~I seem to have neglected to post this on Saturday, so today is will be a twofer from me. I’ve added some more information to the bottom to reflect what I did this afternoon~
The other day I posted a few graphs of the infection prevalence in eelgrass from Indian Cove and False Bay. The differences between the control and culled plots were hard to eyeball, so I decided to dig a little deeper into our data. At Indian cove, 36% of the blades in the control plots had one or more lesions, while just 27% of blades in the culled plot had lesions. We got similar results in False Bay where again, 36% of blades in the control plot had lesions and 29% of the blades in the culled plots had one or more lesions.
(Fisher’s exact test, p>0.05 for both sites. However, the pvalue for Indian Cove was p=0.055).
At Indian Cove, there was a significant difference in blade area between blades with and without lesions at Indian Cove (p0.05), but there was a significant difference (p<0.05) in the culled plot. Again, the lesioned blades were larger than those without lesions.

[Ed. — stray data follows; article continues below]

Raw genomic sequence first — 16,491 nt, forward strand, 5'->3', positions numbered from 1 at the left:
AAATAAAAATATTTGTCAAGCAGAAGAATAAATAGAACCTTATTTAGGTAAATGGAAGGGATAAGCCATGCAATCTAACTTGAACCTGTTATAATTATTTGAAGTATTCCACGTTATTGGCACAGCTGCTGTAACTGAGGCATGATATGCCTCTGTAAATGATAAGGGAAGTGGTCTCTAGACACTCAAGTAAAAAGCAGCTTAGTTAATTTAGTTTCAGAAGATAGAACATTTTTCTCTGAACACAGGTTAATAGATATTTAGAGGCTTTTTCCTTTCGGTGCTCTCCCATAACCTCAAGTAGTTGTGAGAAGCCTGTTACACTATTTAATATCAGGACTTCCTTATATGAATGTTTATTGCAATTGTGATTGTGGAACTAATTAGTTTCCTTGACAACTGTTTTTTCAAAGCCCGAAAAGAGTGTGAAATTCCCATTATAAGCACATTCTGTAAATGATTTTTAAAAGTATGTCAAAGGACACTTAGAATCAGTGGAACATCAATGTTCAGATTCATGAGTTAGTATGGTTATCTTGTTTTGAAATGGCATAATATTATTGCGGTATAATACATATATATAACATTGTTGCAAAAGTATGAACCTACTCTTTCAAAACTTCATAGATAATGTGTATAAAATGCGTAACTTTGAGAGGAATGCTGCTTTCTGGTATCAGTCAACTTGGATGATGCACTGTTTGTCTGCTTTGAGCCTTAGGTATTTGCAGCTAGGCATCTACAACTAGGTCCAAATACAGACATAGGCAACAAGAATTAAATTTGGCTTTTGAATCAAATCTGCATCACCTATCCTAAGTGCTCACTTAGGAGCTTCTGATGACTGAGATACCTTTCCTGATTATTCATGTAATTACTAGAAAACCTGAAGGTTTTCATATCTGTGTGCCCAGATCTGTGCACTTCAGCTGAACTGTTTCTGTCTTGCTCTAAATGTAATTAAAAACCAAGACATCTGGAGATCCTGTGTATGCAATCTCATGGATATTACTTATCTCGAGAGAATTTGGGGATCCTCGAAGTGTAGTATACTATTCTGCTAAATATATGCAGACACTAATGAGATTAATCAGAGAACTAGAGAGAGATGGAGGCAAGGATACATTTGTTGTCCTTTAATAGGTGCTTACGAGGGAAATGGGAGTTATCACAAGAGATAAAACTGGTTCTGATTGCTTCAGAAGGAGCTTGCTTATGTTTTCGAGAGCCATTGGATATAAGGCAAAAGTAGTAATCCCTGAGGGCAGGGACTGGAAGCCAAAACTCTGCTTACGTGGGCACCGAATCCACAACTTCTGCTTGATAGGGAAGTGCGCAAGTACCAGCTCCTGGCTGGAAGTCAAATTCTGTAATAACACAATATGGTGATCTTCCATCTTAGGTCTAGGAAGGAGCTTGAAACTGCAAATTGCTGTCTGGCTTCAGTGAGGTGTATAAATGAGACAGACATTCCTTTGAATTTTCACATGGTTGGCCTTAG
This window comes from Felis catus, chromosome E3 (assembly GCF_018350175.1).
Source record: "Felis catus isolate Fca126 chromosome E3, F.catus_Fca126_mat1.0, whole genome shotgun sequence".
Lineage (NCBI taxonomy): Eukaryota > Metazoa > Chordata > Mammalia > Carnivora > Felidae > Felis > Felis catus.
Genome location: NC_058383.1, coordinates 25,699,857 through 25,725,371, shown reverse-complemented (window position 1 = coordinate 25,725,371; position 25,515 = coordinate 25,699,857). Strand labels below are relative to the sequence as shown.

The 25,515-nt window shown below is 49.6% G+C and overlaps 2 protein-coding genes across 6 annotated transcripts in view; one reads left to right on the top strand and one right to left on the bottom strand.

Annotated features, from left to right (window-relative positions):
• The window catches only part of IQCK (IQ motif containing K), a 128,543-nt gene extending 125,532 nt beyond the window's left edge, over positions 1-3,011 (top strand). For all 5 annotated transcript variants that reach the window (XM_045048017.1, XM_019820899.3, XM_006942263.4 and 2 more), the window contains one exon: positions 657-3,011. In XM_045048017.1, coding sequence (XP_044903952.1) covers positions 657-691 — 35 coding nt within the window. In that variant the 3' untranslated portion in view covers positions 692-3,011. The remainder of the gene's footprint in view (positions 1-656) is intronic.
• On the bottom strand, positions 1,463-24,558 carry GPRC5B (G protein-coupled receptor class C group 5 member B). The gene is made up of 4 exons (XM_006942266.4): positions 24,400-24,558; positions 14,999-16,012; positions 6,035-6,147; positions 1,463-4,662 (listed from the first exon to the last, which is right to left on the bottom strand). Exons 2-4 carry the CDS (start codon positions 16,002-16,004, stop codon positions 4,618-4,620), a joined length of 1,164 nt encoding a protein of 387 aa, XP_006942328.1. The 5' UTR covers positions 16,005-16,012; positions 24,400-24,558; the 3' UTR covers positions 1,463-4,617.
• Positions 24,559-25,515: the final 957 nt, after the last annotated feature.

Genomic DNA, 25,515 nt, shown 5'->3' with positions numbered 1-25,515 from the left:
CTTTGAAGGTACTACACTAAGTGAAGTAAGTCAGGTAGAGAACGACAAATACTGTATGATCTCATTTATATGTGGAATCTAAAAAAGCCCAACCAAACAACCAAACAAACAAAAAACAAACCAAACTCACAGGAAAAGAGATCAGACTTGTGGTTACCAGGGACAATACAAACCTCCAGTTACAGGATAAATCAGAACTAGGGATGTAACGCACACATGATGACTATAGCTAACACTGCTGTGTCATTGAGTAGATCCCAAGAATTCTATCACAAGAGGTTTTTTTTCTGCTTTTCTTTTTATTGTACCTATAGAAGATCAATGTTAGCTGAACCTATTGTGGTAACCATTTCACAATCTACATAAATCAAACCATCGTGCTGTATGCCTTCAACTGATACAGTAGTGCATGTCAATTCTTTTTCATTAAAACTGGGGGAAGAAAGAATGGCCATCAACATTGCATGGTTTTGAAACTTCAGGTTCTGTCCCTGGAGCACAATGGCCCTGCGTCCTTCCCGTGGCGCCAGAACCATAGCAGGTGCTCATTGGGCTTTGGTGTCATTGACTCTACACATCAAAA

In the Groner et al (2014) paper they discuss a much more sophisticated model for exploring this kind of data, so I'm hoping to get a chance to sit down with Maya sometime this week and see what else we can learn about this experiment.
For our laby experiment in the lab we have been taking pictures everyday of each of the young eelgrass in each beaker in order to track the development of lesions over time.
Today was my fourth day photographing the blades, and the first day that I have tried to quantify the changes in number and shape of the lesions. I’m using a software package called ImageJ to circle the lesions on each blade and measure their dimensions. The image analysis has been a bit harder than I expected because the leaves have darkened significantly in the last four days so seeing the lesions on the blades is a challenge. Also, some of the leaves are coming off of their rhizome so the plants look different than they did on the first day, making it difficult in some cases to figure out which blade goes with which plant. I’ll have more to say about this tomorrow as I move through the rest of the photos.